After five hard days of biking, ending with yesterday’s 80 mile ride up and over Washington Pass, we were all pretty stoked to have a break day today. Break days are crucial for a successful long-distance bike trip; they allow you to physically and mentally recover and to prepare for the next stretch of riding.
The first thing on my to-do list this break day was to get some extra shut-eye, but, after waking up with the sun this past week, I was unable to sleep past the usual 6:30. Looks like I’ll be taking a pretty serious nap this afternoon.
The second item on my to-do list was to clean my bike, which I haven’t done since it was covered in mud from the 50 miles we rode in the rain a few days ago. I was reminded of the thick layer of mud on the rims of my tires when I tried (somewhat successfully) to use my breaks while flying down Washington Pass at 35 miles an hour. After a thorough scrubbing, the Long Haul Trucker is looking good as new and is ready to face the long days ahead.
The third, and undoubtedly most important item on my list for today was to visit the Cinnamon Twisp, a bakery here that is the mastermind behind the legendary cinnamon twisp. A previous troop 845 bike trip passed through this town and in the summer of 2010 and stories of the fabled pastry have been passed down ever since.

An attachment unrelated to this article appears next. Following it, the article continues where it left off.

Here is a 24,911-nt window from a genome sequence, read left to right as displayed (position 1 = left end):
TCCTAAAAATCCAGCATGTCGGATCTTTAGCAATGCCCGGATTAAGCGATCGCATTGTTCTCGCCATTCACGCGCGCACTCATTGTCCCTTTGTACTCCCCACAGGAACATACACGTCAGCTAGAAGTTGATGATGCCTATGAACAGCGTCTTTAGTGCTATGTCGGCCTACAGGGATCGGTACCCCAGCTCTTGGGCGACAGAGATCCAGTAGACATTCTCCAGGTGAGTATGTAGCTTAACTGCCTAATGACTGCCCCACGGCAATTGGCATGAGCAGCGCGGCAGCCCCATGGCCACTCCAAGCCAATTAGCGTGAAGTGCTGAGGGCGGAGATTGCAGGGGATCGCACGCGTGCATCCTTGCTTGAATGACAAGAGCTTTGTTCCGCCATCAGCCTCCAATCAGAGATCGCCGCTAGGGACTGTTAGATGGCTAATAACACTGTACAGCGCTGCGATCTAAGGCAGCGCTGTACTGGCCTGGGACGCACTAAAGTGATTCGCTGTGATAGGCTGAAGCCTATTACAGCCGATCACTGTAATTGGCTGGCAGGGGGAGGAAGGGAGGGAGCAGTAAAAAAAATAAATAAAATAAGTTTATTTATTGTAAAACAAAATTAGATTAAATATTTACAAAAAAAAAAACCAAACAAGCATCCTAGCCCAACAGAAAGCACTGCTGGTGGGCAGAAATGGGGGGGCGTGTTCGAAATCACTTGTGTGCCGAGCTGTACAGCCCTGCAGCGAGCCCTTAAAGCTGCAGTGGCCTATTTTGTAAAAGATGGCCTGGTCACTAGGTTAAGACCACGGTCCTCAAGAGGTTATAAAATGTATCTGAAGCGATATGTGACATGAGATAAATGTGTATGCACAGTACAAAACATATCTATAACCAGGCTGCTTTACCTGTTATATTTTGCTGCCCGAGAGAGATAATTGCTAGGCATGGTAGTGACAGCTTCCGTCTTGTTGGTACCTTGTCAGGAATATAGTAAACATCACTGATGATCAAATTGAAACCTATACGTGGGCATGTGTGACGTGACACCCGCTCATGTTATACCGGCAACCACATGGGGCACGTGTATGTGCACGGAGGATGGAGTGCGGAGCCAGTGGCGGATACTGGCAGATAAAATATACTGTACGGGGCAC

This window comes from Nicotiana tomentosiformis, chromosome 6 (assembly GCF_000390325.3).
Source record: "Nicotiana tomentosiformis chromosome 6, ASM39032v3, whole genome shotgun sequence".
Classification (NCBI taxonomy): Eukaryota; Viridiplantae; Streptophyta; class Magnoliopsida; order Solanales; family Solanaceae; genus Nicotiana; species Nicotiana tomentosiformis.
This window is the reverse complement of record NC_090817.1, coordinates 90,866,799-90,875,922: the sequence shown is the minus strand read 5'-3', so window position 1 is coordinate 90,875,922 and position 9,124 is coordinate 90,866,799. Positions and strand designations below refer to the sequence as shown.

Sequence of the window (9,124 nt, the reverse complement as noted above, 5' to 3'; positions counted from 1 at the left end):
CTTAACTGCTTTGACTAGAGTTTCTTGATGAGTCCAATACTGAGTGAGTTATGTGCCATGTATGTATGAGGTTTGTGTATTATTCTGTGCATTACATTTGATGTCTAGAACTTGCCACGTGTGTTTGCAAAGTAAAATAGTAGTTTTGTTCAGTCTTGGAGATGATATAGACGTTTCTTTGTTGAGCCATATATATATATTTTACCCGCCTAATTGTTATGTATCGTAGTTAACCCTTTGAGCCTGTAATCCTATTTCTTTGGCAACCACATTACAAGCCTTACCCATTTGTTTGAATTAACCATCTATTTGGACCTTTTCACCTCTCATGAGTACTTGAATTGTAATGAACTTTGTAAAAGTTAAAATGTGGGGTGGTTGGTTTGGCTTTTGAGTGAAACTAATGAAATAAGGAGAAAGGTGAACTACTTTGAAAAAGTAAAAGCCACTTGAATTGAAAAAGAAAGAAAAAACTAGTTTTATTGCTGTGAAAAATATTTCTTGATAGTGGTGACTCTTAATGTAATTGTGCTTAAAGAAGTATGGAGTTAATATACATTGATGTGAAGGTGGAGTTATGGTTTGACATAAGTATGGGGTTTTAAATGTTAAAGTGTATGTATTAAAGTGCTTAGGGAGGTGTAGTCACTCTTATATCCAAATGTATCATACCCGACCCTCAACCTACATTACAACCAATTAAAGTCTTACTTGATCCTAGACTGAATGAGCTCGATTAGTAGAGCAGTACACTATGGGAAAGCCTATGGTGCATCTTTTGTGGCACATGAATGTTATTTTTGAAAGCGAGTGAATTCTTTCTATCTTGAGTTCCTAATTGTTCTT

Upon entering the Cinnamon Twisp, I was overcome by the exquisite aroma of fresh-baked sourdough bread, muffins, bagels, and handmade pies. There was a delectable array of baked goods behind the counter, but front and center was the star of the show, a massive platter of cinnamon twisps.
One of the twisp’s most notable features is the twisp pattern, an intricate twist of dough that folds the cinnamon and sugar into every nook and cranny, giving a perfect balance to every bite. This is no mere cinnamon roll, which can have giant sections of plain bread interrupted by the occasional overpowering tablespoon of cinnamon. A second notable feature is the topping. Each twisp has a generous heap of crushed walnuts on top that are toasted to add dimensions of taste and texture. The final notable feature, the icing on the cake if you will, is the glaze: a clear, sweet syrup that brings out the aesthetic and flavor underneath, rather than hiding it as does the thick white glaze of the inferior cinnamon roll. These three features, along with the love and care that goes into the baking of each twisp, make it unique and delicious, a breakfast dessert unlike any other.
Is it possible that I am overhyping the cinnamon twisp? Maybe. Did I only enjoy my breakfast so much because I am exhausted and starving from five hard days of biking? Perhaps. But here’s what I can say with absolute certainty: if you ride a bike from La Push to Twisp and eat at this bakery, your meal will be as life changing as mine was today.